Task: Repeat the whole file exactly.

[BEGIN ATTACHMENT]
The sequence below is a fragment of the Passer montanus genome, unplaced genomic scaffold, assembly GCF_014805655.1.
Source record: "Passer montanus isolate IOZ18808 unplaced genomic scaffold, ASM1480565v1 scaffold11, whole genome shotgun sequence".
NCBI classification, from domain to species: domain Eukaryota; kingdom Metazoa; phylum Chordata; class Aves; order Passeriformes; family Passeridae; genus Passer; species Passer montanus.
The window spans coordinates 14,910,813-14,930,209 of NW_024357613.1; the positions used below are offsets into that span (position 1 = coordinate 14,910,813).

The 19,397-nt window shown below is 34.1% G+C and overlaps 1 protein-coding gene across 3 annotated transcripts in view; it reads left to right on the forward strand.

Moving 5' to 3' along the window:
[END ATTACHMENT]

The sequence below is a fragment of the Passer montanus genome, unplaced genomic scaffold, assembly GCF_014805655.1.
Source record: "Passer montanus isolate IOZ18808 unplaced genomic scaffold, ASM1480565v1 scaffold11, whole genome shotgun sequence".
NCBI classification, from domain to species: domain Eukaryota; kingdom Metazoa; phylum Chordata; class Aves; order Passeriformes; family Passeridae; genus Passer; species Passer montanus.
The window spans coordinates 14,910,813-14,930,209 of NW_024357613.1; the positions used below are offsets into that span (position 1 = coordinate 14,910,813).

The 19,397-nt window shown below is 34.1% G+C and overlaps 1 protein-coding gene across 3 annotated transcripts in view; it reads left to right on the forward strand.

Moving 5' to 3' along the window: